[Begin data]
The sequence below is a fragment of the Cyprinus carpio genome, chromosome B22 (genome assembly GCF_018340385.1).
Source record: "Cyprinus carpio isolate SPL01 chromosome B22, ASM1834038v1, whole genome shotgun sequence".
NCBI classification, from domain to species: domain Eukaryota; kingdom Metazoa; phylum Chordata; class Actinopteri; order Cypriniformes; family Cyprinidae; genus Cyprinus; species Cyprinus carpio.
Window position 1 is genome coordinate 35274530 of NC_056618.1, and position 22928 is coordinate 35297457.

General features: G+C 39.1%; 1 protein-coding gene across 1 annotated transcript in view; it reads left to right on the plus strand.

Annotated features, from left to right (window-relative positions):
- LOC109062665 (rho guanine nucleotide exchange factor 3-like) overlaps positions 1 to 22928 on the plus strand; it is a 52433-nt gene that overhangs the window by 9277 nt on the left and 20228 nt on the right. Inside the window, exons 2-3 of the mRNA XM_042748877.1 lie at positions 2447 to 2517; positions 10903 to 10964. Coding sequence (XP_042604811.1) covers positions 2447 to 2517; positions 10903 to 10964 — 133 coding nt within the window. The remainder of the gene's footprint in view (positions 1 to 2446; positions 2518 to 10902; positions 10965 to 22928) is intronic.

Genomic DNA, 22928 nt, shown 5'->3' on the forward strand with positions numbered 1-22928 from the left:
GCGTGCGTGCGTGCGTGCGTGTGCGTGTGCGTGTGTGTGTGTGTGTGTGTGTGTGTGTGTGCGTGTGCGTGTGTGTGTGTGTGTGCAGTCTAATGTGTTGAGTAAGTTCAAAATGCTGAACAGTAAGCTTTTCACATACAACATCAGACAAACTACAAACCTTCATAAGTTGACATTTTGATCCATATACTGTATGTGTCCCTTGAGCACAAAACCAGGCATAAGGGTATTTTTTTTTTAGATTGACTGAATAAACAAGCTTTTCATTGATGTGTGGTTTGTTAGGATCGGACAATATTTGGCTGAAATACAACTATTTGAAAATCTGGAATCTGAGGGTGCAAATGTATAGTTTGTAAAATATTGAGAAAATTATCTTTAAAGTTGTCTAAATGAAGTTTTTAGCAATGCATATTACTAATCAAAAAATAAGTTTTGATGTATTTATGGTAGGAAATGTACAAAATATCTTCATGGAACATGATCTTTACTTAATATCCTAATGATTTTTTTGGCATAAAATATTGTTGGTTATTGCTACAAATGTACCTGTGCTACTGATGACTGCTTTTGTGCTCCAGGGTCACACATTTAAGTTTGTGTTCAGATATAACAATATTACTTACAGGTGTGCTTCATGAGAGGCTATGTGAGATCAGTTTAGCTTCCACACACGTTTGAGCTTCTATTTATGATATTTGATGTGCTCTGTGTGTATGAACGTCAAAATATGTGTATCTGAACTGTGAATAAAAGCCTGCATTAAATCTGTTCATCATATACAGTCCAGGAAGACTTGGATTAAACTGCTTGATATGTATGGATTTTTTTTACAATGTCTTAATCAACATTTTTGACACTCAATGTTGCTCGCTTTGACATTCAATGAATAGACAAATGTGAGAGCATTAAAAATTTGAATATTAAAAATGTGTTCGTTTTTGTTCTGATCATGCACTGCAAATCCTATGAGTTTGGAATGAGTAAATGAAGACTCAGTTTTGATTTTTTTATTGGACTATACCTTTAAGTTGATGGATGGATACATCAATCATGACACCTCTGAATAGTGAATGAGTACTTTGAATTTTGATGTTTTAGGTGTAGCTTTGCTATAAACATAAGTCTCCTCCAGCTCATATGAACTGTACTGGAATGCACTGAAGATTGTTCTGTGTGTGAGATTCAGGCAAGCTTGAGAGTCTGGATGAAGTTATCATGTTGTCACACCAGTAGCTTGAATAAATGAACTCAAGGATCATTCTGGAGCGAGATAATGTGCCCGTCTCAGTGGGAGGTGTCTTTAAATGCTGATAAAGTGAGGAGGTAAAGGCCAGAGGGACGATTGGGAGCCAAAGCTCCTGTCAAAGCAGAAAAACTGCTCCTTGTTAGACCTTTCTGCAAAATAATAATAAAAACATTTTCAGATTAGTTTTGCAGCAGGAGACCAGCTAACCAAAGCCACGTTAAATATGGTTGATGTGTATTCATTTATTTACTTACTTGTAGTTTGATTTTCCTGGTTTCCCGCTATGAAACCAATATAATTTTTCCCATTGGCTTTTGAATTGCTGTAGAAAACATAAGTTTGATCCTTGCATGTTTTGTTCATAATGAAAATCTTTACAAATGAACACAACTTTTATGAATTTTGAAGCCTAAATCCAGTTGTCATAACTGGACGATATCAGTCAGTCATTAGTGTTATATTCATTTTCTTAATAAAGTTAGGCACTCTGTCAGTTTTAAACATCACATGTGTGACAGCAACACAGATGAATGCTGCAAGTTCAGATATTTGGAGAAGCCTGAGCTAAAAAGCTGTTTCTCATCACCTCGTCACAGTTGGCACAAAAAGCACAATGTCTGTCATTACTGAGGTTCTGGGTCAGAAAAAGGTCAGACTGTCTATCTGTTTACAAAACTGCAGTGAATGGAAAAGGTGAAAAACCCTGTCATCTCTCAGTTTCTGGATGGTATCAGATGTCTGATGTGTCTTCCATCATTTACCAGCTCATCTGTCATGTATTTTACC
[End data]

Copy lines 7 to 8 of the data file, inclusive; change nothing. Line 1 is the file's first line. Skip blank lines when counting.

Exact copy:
- LOC109062665 (rho guanine nucleotide exchange factor 3-like) overlaps positions 1 to 22928 on the plus strand; it is a 52433-nt gene that overhangs the window by 9277 nt on the left and 20228 nt on the right. Inside the window, exons 2-3 of the mRNA XM_042748877.1 lie at positions 2447 to 2517; positions 10903 to 10964. Coding sequence (XP_042604811.1) covers positions 2447 to 2517; positions 10903 to 10964 — 133 coding nt within the window. The remainder of the gene's footprint in view (positions 1 to 2446; positions 2518 to 10902; positions 10965 to 22928) is intronic.

Genomic DNA, 22928 nt, shown 5'->3' on the forward strand with positions numbered 1-22928 from the left: